Sharing the Stage: Interview with Columbia University Professor Richard Pena
Posted 02/22/2019 10:47AM

Recently,Keystone’s Education Salon invited Columbia University Professor Richard Pena to campus. Mr. Pena, a prominent cinema historian and Professor of Professional Practice in Film in the Faculty of the Arts at Columbia University, gave a highly detailed lecture on the origins of cinema and the influence that this art form has had on the world. Mr. Pena spoke with Keystone’s Marketing and Communications Department and the Office of College Counseling in an exclusive interview prior to the start of the event. In addition, Mr. Pena spoke with a Keystone student on the stage in the Multi-Purpose Hall about the future of cinema.




Richard Peña

      Cinema historian, Professor from Columbia University


Cinema historian, Professor Richard Pena from Columbia University visited Keystone Academy last week and gave a university level lecture to the community. Art, in all its forms, can be extraordinary tools for reflecting on society, including the most challenging issues we face in modern times. Film, in particular, deepens our understanding of modern life and the world we live in. Mr. Pena’s lecture touched on the value of cinema today, the courage of bourgeoning artists who decide to tackle this fast-changing medium, and what students can do now to craft a life in the arts.  




Read below for an excerpt of the interview as Mr. Pena talks about the merits of Liberal Arts education and the profound effects that cinema has on the modern world.


Q: At Columbia University, there is a strong emphasis on art itself. In order to prepare your students for the rigors of university life, even for film students, it is imperative for students to learn a range of subjects from psychology to art history. Traditional art schools focus on the practical and technical aspects of Cinema. Columbia focuses heavily on art theory. Could you please let us know why?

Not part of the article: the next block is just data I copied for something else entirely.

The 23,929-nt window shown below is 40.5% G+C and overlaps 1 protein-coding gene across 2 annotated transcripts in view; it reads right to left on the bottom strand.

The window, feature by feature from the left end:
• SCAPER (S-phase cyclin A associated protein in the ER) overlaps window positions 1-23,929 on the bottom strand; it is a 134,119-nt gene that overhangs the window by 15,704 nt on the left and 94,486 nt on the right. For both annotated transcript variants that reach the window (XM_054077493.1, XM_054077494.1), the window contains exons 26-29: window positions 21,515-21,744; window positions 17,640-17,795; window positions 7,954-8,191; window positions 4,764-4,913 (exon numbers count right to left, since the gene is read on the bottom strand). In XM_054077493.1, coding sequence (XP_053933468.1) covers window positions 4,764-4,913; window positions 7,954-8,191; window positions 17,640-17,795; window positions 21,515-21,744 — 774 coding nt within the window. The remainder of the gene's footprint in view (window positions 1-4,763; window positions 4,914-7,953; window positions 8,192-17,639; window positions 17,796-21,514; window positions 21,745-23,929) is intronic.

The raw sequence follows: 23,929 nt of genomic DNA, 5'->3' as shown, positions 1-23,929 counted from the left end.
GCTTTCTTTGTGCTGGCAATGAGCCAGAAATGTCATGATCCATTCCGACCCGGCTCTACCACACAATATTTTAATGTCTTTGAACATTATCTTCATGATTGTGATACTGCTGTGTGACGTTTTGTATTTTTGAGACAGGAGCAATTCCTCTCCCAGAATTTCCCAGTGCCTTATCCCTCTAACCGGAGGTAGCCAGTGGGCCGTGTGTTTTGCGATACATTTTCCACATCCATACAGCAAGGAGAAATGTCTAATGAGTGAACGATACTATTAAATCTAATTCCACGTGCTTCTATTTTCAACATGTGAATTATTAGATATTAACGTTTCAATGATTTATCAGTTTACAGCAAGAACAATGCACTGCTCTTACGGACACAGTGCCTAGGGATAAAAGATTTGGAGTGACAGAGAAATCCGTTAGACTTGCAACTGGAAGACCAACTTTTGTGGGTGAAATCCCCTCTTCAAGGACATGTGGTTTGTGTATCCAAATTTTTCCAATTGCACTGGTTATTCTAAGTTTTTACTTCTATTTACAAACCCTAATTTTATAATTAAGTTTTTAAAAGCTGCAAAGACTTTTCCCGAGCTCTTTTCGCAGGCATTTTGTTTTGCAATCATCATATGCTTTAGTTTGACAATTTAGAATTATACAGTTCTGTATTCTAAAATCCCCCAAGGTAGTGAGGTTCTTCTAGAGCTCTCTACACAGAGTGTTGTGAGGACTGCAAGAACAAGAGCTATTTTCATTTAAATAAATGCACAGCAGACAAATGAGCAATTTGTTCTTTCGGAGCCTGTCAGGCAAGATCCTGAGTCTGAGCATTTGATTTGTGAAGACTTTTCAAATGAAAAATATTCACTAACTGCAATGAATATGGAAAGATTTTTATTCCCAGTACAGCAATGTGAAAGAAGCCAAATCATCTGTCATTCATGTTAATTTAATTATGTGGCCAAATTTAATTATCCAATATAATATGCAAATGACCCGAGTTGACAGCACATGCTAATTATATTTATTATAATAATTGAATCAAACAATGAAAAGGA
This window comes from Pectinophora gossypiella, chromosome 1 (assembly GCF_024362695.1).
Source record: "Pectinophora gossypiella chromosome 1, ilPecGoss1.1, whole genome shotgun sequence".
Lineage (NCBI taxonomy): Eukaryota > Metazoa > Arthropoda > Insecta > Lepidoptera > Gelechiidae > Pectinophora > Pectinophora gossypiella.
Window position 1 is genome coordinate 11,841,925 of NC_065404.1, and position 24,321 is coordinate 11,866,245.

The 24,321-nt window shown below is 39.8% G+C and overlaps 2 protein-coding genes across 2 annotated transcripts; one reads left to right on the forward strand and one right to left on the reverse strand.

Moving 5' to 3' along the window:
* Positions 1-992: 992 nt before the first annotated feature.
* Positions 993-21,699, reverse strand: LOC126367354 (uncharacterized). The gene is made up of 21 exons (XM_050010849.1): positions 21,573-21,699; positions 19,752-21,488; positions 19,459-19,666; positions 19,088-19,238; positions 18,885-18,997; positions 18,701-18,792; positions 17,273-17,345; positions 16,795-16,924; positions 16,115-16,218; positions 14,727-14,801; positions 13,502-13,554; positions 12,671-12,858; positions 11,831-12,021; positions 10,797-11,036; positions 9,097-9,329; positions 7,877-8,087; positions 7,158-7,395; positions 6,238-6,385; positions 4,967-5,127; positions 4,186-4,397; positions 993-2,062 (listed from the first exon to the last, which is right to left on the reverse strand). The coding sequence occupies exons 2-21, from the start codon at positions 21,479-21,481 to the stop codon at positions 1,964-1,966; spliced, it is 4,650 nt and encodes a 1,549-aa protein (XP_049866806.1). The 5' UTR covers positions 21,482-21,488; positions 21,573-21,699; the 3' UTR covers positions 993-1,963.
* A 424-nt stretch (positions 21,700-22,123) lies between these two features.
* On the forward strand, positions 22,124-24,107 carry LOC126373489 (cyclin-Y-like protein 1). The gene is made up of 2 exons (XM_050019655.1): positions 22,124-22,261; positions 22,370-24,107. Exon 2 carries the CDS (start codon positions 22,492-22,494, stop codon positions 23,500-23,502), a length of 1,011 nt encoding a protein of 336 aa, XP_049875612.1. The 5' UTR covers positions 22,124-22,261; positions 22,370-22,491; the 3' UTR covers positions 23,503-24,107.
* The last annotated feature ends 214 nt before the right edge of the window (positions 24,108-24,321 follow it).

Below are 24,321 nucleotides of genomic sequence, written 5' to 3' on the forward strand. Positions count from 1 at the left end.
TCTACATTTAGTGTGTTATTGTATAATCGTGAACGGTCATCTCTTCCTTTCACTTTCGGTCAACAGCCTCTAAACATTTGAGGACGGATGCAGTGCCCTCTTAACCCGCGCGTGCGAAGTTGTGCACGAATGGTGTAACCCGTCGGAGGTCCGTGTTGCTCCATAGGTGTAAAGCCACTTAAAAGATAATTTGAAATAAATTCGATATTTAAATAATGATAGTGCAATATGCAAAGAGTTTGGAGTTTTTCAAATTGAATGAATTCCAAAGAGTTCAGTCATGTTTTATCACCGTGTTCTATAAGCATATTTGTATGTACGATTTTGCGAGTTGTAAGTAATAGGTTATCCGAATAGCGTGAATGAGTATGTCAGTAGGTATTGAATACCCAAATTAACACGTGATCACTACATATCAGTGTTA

A: I think that’s been to me the genius of the American education system is to really introduce students to the broadest range of possible subjects. During the course of their academic studies, students will discover that they are interested in things that they never thought they would be interested in. We don’t have an undergraduate filmmaking program at Columbia but instead encourage undergraduates who want to study the history, theory and criticism of film to take our art classes. And, of course, we encourage them to take classes in other areas as well – for example literature and philosophy and art history, because all of that will help them with their study of film.



Q: As a professor who teaches undergraduate students, do you see any difference, for example, from students who have gone through the undergraduate filmmaking programs or someone who actually just came straight from a liberal arts education?


A: People who come through liberal arts programs have done a lot of what you might think of as ‘self-education’ in cinema. There are people who have seen thousands of films and read everything even though they weren’t focusing on that particular area in their studies. Sometimes there are people who haven’t had the chance to see many films because perhaps they’re from a certain part of the country or from another country. They’ve never had the access to those things. So, we try and provide that for them. For graduate students who come from good undergraduate programs, it means that we can start on a higher level with them and move on from there.